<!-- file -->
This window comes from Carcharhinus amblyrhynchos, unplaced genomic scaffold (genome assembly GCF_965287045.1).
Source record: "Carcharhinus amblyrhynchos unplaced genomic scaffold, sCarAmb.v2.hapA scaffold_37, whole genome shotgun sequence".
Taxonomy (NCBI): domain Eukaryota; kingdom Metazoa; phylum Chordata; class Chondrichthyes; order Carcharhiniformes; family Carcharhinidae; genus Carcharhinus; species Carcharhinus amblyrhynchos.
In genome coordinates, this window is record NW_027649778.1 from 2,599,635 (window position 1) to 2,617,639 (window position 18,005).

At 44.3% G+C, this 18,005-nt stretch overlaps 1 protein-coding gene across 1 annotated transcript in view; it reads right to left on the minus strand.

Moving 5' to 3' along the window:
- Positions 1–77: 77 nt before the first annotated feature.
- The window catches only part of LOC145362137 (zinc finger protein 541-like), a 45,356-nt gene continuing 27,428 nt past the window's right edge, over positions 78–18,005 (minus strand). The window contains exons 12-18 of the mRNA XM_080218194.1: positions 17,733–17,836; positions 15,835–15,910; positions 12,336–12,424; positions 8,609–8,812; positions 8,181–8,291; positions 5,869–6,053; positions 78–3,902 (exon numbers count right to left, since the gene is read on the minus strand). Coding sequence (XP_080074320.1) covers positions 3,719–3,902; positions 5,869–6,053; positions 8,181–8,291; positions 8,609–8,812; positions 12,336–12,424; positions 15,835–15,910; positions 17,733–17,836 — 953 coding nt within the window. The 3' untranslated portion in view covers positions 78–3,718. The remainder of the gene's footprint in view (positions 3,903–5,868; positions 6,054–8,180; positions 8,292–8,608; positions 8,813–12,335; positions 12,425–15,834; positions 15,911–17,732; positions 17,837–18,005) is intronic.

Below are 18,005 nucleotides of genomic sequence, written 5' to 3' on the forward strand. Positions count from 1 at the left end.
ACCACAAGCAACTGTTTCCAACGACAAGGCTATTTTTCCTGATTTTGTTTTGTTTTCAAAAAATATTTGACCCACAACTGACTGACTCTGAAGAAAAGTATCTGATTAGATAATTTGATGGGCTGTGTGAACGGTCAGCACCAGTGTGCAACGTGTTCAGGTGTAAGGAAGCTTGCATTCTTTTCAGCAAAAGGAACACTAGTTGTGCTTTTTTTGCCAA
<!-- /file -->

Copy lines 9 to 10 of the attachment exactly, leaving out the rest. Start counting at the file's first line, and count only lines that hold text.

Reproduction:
Below are 18,005 nucleotides of genomic sequence, written 5' to 3' on the forward strand. Positions count from 1 at the left end.
ACCACAAGCAACTGTTTCCAACGACAAGGCTATTTTTCCTGATTTTGTTTTGTTTTCAAAAAATATTTGACCCACAACTGACTGACTCTGAAGAAAAGTATCTGATTAGATAATTTGATGGGCTGTGTGAACGGTCAGCACCAGTGTGCAACGTGTTCAGGTGTAAGGAAGCTTGCATTCTTTTCAGCAAAAGGAACACTAGTTGTGCTTTTTTTGCCAA